The Moroccan city of Chefchaouen is the bluest city in the world, and the reason for its coloration in this color is due to ancient customs dating back to the fifteenth century AD when the Jews began their exodus from Spain as a result of the ethnic and religious cleansing against non-Christians that the country witnessed at that time.
When the Jews settled in Chefchaouen, they began to paint their homes blue and then continued to paint all their properties with this color later, which they believed was the color closest to the color of the sky and that this would remind them of God.
From that date, the city gradually turned into a blue city. The indigenous people have maintained this custom, making Chefchaouen the bluest city in the world.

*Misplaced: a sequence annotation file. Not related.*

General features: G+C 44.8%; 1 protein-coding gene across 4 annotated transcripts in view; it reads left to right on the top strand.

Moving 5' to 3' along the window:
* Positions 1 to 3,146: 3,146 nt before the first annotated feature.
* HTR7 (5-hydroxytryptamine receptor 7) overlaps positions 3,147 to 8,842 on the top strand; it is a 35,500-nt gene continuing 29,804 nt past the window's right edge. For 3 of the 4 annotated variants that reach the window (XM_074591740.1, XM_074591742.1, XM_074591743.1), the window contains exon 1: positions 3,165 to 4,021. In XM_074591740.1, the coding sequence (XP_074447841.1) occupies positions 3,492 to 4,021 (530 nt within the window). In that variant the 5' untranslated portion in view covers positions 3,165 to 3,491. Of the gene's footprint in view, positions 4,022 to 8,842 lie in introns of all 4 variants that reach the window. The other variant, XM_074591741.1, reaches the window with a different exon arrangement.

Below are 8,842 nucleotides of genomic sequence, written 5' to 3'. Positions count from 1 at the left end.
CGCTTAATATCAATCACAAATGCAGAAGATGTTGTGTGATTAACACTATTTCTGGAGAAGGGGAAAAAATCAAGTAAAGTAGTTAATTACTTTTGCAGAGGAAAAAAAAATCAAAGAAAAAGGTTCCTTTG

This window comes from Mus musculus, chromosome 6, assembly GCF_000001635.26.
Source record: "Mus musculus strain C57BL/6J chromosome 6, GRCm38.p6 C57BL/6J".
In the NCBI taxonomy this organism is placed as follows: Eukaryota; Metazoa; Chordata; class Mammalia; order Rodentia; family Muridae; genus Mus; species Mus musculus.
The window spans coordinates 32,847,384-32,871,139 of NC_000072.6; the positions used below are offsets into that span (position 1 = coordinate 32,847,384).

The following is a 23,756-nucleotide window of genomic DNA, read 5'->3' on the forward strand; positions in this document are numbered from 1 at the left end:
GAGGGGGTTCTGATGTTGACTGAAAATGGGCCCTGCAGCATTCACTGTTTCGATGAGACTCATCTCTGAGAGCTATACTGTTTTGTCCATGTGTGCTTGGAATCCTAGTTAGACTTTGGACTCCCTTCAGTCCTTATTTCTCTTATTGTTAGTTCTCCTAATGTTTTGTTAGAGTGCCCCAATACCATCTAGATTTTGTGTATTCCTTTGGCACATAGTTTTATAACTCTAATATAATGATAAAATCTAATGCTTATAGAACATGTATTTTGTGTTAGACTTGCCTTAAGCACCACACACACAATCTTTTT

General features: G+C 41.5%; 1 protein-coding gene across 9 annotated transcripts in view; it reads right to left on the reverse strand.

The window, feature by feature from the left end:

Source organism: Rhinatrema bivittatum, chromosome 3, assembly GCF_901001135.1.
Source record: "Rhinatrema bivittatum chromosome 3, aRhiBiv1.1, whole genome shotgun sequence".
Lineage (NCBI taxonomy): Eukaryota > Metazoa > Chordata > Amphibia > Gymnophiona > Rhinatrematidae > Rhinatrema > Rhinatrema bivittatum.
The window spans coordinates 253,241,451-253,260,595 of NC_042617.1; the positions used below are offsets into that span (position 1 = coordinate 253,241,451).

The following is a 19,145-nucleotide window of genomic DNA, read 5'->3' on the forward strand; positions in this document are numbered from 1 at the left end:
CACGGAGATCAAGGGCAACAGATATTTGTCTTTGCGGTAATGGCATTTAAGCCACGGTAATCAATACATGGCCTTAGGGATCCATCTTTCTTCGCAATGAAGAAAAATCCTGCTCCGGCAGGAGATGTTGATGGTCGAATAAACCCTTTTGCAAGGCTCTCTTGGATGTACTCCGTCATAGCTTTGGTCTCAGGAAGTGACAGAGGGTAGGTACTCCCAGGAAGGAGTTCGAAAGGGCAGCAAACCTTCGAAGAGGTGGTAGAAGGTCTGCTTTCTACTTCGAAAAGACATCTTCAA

Despite the emigration of Jews with this tradition from Chefchaouen after the Second World War, the city has retained its distinctive color, under government sponsorship, where the local administration works to renew the colors of the houses from time to time.
The city of Chefchaouen has become one of the most important tourist attractions in Morocco because of its distinctive color that covers almost everything in the city, from homes and houses to streets and roads to mosques and government offices. The old area of the city dates back to the fifteenth century AD during an attempt to defend the city against the Portuguese occupation.
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